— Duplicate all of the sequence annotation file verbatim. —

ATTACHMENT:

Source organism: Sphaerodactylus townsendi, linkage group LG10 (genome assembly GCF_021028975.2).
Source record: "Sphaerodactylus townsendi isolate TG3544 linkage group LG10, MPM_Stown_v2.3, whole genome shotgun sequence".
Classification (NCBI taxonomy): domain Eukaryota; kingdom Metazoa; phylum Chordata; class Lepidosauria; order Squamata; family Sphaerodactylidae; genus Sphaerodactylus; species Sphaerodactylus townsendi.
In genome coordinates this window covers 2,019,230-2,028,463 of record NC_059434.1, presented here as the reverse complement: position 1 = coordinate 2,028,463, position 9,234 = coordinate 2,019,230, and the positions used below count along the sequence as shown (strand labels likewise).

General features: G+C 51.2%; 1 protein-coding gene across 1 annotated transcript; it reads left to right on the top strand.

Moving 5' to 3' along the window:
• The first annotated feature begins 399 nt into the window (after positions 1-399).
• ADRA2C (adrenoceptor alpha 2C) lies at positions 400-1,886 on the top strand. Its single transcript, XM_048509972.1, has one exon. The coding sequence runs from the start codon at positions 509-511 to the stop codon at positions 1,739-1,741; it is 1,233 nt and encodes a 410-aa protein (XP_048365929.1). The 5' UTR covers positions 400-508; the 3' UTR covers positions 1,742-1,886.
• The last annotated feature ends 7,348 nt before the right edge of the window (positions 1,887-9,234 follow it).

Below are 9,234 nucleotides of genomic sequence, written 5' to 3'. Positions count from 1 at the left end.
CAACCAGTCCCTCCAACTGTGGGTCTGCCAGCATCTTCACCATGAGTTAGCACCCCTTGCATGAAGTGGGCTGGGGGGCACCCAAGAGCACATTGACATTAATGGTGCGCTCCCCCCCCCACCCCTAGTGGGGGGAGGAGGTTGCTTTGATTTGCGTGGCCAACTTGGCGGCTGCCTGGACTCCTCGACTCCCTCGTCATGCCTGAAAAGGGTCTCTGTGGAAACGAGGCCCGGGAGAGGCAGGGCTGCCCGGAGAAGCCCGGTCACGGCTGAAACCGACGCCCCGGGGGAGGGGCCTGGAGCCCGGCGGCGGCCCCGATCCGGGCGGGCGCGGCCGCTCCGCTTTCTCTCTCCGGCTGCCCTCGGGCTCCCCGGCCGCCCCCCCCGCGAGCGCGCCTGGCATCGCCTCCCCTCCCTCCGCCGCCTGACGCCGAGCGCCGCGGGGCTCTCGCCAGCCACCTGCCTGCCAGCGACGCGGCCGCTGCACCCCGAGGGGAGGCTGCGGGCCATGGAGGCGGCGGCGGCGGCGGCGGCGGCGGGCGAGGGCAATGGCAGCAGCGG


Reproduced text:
Source organism: Sphaerodactylus townsendi, linkage group LG10 (genome assembly GCF_021028975.2).
Source record: "Sphaerodactylus townsendi isolate TG3544 linkage group LG10, MPM_Stown_v2.3, whole genome shotgun sequence".
Classification (NCBI taxonomy): domain Eukaryota; kingdom Metazoa; phylum Chordata; class Lepidosauria; order Squamata; family Sphaerodactylidae; genus Sphaerodactylus; species Sphaerodactylus townsendi.
In genome coordinates this window covers 2,019,230-2,028,463 of record NC_059434.1, presented here as the reverse complement: position 1 = coordinate 2,028,463, position 9,234 = coordinate 2,019,230, and the positions used below count along the sequence as shown (strand labels likewise).

General features: G+C 51.2%; 1 protein-coding gene across 1 annotated transcript; it reads left to right on the top strand.

Moving 5' to 3' along the window:
• The first annotated feature begins 399 nt into the window (after positions 1-399).
• ADRA2C (adrenoceptor alpha 2C) lies at positions 400-1,886 on the top strand. Its single transcript, XM_048509972.1, has one exon. The coding sequence runs from the start codon at positions 509-511 to the stop codon at positions 1,739-1,741; it is 1,233 nt and encodes a 410-aa protein (XP_048365929.1). The 5' UTR covers positions 400-508; the 3' UTR covers positions 1,742-1,886.
• The last annotated feature ends 7,348 nt before the right edge of the window (positions 1,887-9,234 follow it).

Below are 9,234 nucleotides of genomic sequence, written 5' to 3'. Positions count from 1 at the left end.
CAACCAGTCCCTCCAACTGTGGGTCTGCCAGCATCTTCACCATGAGTTAGCACCCCTTGCATGAAGTGGGCTGGGGGGCACCCAAGAGCACATTGACATTAATGGTGCGCTCCCCCCCCCACCCCTAGTGGGGGGAGGAGGTTGCTTTGATTTGCGTGGCCAACTTGGCGGCTGCCTGGACTCCTCGACTCCCTCGTCATGCCTGAAAAGGGTCTCTGTGGAAACGAGGCCCGGGAGAGGCAGGGCTGCCCGGAGAAGCCCGGTCACGGCTGAAACCGACGCCCCGGGGGAGGGGCCTGGAGCCCGGCGGCGGCCCCGATCCGGGCGGGCGCGGCCGCTCCGCTTTCTCTCTCCGGCTGCCCTCGGGCTCCCCGGCCGCCCCCCCCGCGAGCGCGCCTGGCATCGCCTCCCCTCCCTCCGCCGCCTGACGCCGAGCGCCGCGGGGCTCTCGCCAGCCACCTGCCTGCCAGCGACGCGGCCGCTGCACCCCGAGGGGAGGCTGCGGGCCATGGAGGCGGCGGCGGCGGCGGCGGCGGCGGGCGAGGGCAATGGCAGCAGCGG